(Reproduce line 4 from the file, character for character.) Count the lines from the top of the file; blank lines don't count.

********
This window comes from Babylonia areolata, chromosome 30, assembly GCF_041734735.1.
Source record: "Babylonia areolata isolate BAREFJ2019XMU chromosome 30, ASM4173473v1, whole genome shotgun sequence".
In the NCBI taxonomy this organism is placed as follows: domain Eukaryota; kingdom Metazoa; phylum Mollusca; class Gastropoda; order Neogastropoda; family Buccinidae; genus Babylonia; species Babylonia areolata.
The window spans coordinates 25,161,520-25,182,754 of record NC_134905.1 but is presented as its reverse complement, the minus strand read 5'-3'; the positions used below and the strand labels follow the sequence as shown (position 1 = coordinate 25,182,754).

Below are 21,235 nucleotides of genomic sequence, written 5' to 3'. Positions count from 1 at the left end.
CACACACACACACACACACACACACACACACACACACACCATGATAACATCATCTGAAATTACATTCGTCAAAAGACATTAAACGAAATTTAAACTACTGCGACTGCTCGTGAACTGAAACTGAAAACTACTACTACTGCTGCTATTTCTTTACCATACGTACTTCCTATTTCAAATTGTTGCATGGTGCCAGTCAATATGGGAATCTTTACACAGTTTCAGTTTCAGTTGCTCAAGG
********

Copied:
The window spans coordinates 25,161,520-25,182,754 of record NC_134905.1 but is presented as its reverse complement, the minus strand read 5'-3'; the positions used below and the strand labels follow the sequence as shown (position 1 = coordinate 25,182,754).